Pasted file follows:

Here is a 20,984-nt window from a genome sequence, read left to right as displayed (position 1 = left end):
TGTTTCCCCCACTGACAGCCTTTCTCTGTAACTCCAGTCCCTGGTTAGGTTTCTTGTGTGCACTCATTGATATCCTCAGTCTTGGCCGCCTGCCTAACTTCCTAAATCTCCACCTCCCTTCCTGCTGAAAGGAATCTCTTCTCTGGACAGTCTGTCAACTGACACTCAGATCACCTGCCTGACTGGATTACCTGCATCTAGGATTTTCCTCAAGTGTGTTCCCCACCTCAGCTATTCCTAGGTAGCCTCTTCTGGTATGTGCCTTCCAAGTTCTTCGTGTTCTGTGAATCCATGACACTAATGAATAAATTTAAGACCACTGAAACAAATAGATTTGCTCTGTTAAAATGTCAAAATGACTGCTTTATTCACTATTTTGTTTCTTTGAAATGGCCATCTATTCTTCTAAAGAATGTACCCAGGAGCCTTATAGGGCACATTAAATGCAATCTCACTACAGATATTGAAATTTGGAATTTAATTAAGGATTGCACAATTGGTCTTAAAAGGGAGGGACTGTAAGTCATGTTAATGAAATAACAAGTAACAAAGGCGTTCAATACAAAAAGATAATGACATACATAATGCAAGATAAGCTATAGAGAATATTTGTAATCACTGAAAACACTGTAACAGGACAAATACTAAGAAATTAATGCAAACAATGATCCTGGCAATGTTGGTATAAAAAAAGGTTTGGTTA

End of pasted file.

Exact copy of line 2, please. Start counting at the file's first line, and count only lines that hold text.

TGTTTCCCCCACTGACAGCCTTTCTCTGTAACTCCAGTCCCTGGTTAGGTTTCTTGTGTGCACTCATTGATATCCTCAGTCTTGGCCGCCTGCCTAACTTCCTAAATCTCCACCTCCCTTCCTGCTGAAAGGAATCTCTTCTCTGGACAGTCTGTCAACTGACACTCAGATCACCTGCCTGACTGGATTACCTGCATCTAGGATTTTCCTCAAGTGTGTTCCCCACCTCAGCTATTCCTAGGTAGCCTCTTCTGGTATGTGCCTTCCAAGTTCTTCGTGTTCTGTGAATCCATGACACTAATGAATAAATTTAAGACCACTGAAACAAATAGATTTGCTCTGTTAAAATGTCAAAATGACTGCTTTATTCACTATTTTGTTTCTTTGAAATGGCCATCTATTCTTCTAAAGAATGTACCCAGGAGCCTTATAGGGCACATTAAATGCAATCTCACTACAGATATTGAAATTTGGAATTTAATTAAGGATTGCACAATTGGTCTTAAAAGGGAGGGACTGTAAGTCATGTTAATGAAATAACAAGTAACAAAGGCGTTCAATACAAAAAGATAATGACATACATAATGCAAGATAAGCTATAGAGAATATTTGTAATCACTGAAAACACTGTAACAGGACAAATACTAAGAAATTAATGCAAACAATGATCCTGGCAATGTTGGTATAAAAAAAGGTTTGGTTA